Adam Cooper's Saturday Diary

A glance out of the hotel window on Saturday morning revealed grey skies and some very big puddles, but at least the rain had stopped. The threat of serious traffic necessitated an early start, but it wasn't really a problem, although even at 8am there seemed to be more people around than the previous day.

The local papers continued to marvel over the influx of foreign visitors, and there were lots of stories about the lack of hotel space, with some suggesting that people were even being forced to look outside the state of Indiana for somewhere to stay. An incredible scenario, and it made one wonder if Tony George might have set his ticket prices a little higher...

Less positive was a story about local TV channel WRTH, who after endlessly plugging the race had apparently fallen out with Bernie Ecclestone and co over access to the track; seems the company didn't like the small print about having to hand over copies of everything it caught on tape. It's standard form for ITV and the rest of the F1 regulars, but the Americans didn't like the 'police state' restriction. Welcome to the real world...

By the time we got to the Speedway the sun was poking through the clouds, but the track was still wet when the cars ventured out for the morning session. There was a bit of slipping and sliding, and the wet plastic kerbs elsewhere looked a little hairy in places.

It didn't take long to dry out, and within 45 minutes times were already down to normal levels. Since the banking itself was dry from the off, the infamous plastic white line at Turn 12 was not a problem, although in another area a piece was ripped up by the cars, and lay sprawled rather messily along the track edge. A more considered alteration had already been made overnight at Turn One, where the blend line from the pitlane out onto the track had been moved, since cars coming out were being given rather too much freedom, at the expense of those already on the track.

By lunchtime the stands were looking really full, especially those along the pit straight, and it was a magnificent sight. The paddock too was very busy, and there was a real sense of anticipation. Plenty of racing celebs were on view, including Dan Gurney, Phil Hill, Jack Brabham and Johnny Rutherford, while the already large CART contingent was boosted further by team mates Dario Franchitti and Paul Tracy.

As qualifying drew near, so the stormclouds gathered again. In similar circumstances on Wednesday a monsoon resulted, so the teams knew that they had to get the cars out early. So for once we didn't have half an hour of inactivity broken by the occasional appearance of a Minardi. Instead everyone went charging out to get in one or in some cases two banker laps.

But there was one exception. Just as he was the first to put in a series of flying laps on Friday morning, so Michael Schumacher was the last to join this mad rush. Indeed when it began spitting with rain, it seemed that by sitting in the pits he might have made a serious misjudgement. But in fact he got his sums just right, and when he finally headed out he duly put the Ferrari on pole.

When he did so the stands erupted. Somewhat unexpectedly, Ferrari has emerged as the crowd's clear favourite, and Michael himself noted that Indy had already become another home race, like a Hockenheim or Monza. They cheered too when Rubens got up to second.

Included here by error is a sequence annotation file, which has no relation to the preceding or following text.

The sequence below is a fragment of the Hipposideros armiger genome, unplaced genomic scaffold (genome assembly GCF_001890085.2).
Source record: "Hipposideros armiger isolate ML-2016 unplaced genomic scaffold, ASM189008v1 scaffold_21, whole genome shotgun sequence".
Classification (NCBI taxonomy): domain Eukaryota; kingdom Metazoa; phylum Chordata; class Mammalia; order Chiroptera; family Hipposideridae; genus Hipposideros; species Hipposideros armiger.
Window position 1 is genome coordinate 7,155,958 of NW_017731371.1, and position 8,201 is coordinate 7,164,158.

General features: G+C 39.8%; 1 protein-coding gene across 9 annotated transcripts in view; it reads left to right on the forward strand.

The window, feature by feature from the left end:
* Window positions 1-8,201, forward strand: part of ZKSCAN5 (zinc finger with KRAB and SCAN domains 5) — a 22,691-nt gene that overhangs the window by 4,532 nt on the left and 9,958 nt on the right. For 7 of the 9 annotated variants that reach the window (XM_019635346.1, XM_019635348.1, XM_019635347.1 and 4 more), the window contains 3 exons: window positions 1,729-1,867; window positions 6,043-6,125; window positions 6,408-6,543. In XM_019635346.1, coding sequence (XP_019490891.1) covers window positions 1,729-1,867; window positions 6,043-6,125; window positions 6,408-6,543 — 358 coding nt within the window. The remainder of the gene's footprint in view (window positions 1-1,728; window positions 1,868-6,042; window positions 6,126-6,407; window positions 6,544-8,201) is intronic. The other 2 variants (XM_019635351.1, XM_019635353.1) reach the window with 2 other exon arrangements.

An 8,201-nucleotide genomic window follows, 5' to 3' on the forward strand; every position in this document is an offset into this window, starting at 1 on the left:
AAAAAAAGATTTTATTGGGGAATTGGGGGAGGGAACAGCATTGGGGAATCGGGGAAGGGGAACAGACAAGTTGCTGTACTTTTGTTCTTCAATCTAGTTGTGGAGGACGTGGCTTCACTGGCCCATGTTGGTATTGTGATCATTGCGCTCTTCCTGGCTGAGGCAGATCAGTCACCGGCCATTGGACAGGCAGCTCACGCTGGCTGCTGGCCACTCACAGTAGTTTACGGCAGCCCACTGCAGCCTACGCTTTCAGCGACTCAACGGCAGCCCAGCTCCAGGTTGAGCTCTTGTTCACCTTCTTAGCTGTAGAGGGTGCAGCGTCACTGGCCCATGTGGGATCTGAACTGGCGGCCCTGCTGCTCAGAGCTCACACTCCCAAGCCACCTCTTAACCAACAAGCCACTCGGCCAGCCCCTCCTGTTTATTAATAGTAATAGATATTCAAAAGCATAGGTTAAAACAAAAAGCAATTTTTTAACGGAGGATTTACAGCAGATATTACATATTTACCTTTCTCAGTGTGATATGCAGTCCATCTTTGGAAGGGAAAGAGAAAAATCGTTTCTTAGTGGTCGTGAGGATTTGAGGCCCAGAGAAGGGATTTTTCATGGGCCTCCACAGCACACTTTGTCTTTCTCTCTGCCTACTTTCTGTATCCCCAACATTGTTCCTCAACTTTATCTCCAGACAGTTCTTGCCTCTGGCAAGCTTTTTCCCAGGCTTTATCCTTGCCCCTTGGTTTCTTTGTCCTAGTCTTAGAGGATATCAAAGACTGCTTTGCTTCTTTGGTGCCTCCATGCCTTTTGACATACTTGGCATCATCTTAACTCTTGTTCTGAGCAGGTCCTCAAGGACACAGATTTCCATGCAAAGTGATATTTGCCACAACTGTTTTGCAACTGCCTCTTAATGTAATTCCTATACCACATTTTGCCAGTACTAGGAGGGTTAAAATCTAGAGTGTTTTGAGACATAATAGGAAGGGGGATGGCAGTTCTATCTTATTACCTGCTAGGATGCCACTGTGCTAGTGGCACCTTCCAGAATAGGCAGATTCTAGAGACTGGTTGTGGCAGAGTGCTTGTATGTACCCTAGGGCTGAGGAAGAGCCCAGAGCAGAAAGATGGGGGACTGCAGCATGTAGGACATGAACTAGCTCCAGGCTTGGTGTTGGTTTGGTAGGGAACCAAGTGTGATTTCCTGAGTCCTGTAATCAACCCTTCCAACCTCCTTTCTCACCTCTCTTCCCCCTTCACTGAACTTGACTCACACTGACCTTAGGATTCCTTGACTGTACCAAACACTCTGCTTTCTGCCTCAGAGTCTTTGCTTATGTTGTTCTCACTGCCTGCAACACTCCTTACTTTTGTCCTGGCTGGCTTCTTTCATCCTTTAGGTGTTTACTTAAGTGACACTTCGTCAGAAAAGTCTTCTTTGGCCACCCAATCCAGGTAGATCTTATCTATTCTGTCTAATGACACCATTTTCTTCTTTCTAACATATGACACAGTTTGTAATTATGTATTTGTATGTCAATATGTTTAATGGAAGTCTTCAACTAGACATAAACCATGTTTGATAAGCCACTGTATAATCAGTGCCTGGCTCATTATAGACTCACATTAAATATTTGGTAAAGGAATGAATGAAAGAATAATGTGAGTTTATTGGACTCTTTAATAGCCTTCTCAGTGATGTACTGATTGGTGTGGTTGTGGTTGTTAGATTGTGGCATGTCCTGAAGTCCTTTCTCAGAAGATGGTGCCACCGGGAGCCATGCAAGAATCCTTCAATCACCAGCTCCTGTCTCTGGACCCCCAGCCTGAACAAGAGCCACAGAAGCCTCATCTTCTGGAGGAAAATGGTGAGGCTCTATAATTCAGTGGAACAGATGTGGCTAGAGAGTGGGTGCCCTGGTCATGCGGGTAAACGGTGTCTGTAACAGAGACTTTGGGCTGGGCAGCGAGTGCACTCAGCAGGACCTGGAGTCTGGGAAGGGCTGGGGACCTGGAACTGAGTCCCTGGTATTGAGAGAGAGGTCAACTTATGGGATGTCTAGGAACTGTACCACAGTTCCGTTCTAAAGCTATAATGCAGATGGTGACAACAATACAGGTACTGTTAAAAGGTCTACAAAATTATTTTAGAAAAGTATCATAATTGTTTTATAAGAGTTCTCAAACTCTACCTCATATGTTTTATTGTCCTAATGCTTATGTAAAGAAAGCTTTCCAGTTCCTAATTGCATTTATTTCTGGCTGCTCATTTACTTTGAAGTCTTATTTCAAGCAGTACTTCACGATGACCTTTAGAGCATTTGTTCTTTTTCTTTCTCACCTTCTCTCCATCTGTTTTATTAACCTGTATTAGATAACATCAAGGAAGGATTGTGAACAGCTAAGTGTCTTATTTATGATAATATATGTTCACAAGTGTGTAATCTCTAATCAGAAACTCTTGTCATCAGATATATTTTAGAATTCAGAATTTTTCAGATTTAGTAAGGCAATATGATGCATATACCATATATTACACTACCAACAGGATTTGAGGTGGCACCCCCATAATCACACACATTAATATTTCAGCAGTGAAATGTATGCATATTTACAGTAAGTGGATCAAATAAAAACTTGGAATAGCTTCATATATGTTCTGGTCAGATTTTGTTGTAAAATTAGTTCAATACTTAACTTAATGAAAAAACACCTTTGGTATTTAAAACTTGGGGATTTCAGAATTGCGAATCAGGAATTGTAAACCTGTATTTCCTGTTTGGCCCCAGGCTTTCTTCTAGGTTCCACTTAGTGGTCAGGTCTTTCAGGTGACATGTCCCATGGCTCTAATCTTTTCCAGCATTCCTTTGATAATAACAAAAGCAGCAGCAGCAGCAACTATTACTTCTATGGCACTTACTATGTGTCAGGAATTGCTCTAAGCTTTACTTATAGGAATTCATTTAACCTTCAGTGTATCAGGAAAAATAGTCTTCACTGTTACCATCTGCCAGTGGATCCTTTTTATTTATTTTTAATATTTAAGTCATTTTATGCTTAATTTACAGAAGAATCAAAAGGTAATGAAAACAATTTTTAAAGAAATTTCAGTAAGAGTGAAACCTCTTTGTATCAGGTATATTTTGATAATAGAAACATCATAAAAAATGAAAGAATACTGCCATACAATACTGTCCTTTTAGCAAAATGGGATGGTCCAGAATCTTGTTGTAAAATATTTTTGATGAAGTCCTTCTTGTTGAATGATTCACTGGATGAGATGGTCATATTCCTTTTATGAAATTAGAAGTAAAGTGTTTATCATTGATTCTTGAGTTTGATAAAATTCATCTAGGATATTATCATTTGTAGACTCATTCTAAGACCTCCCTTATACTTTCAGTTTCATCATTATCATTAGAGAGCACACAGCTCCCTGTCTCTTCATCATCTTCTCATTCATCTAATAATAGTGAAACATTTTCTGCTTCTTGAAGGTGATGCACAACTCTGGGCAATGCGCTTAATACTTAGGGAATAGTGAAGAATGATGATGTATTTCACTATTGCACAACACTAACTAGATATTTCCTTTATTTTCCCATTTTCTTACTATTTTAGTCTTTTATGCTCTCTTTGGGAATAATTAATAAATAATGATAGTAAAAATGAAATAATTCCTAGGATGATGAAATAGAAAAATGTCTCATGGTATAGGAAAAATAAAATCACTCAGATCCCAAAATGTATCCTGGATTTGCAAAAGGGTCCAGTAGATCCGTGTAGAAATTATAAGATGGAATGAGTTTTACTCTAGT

This was a bit of an odd session, since most people used up their laps early and it basically fizzled out, so the American audience largely missed out on the thrilling final few minutes we usually get. But F1's bacon was saved by David Coulthard, who still had some laps to play with and stole a dramatic second - with a little drafting help from his team mate that the local fans could fully appreciate. Still, Michael was on pole and when he strolled down the pitlane to the press conference he got a hero's reception.

With qualifying out of the way and the sun shining once more there was quite a pleasant atmosphere in the paddock in the afternoon, although down at Jaguar folk were pretty depressed after the team's worst qualifying effort of the year. It couldn't have happened at a worse time, or indeed place.

In the evening there was a downtown function to celebrate the achievements of Americans in Grand Prix racing. Dan Gurney and Carroll Shelby were among those honoured, along with lesser lights like Pete Lovely and Bob Bondurants. The audience comprised mostly wealthy punters, who had the chance to bid for items like Pedro Diniz's gloves in a charity auction. It was a most impressive turnout, and a clear reminder that the sport's closet following has largely been overlooked for the last nine years. Outside, the city streets were pretty busy, but it was nothing like Friday night, when other functions added to the race related traffic.

With the warm-up starting at 8.30am, and a full house expected, everyone is planning an early start on Sunday. If you've ever been a little envious of those Paddock Club VIPs, consider this; according to the message in reception a corporate group from my hotel is due to leave at 6.15am in order to make it to the 7am pit walkabout. Sometimes it can be an advantage to be an ordinary punter...

So far everything has worked fine, and apart from the slow infield there have been few causes for complaint from drivers or anyone else. But we've yet to see anyone clout the wall in the oval section. Rain is still expected for race day, at least in the morning, so anything could yet happen. One way or another it's going to be quite a day.

Best regards,


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